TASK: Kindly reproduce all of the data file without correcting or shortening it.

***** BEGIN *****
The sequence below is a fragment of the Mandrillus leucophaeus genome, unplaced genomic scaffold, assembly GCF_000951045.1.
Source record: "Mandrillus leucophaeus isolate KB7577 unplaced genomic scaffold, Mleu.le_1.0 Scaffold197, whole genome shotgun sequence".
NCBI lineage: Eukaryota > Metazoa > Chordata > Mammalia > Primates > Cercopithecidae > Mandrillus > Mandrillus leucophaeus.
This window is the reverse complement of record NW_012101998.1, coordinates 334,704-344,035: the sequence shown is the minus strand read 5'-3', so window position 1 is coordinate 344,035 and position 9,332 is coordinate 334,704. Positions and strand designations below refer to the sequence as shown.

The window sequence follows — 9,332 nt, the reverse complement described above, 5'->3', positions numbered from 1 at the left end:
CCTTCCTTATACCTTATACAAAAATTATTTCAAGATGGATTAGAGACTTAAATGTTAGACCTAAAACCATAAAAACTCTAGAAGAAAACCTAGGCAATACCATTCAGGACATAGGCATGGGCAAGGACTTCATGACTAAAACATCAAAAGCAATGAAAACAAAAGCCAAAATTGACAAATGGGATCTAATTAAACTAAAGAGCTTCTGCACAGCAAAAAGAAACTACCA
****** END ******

The sequence below is a fragment of the Mandrillus leucophaeus genome, unplaced genomic scaffold, assembly GCF_000951045.1.
Source record: "Mandrillus leucophaeus isolate KB7577 unplaced genomic scaffold, Mleu.le_1.0 Scaffold197, whole genome shotgun sequence".
NCBI lineage: Eukaryota > Metazoa > Chordata > Mammalia > Primates > Cercopithecidae > Mandrillus > Mandrillus leucophaeus.
This window is the reverse complement of record NW_012101998.1, coordinates 334,704-344,035: the sequence shown is the minus strand read 5'-3', so window position 1 is coordinate 344,035 and position 9,332 is coordinate 334,704. Positions and strand designations below refer to the sequence as shown.

The window sequence follows — 9,332 nt, the reverse complement described above, 5'->3', positions numbered from 1 at the left end:
CCTTCCTTATACCTTATACAAAAATTATTTCAAGATGGATTAGAGACTTAAATGTTAGACCTAAAACCATAAAAACTCTAGAAGAAAACCTAGGCAATACCATTCAGGACATAGGCATGGGCAAGGACTTCATGACTAAAACATCAAAAGCAATGAAAACAAAAGCCAAAATTGACAAATGGGATCTAATTAAACTAAAGAGCTTCTGCACAGCAAAAAGAAACTACCA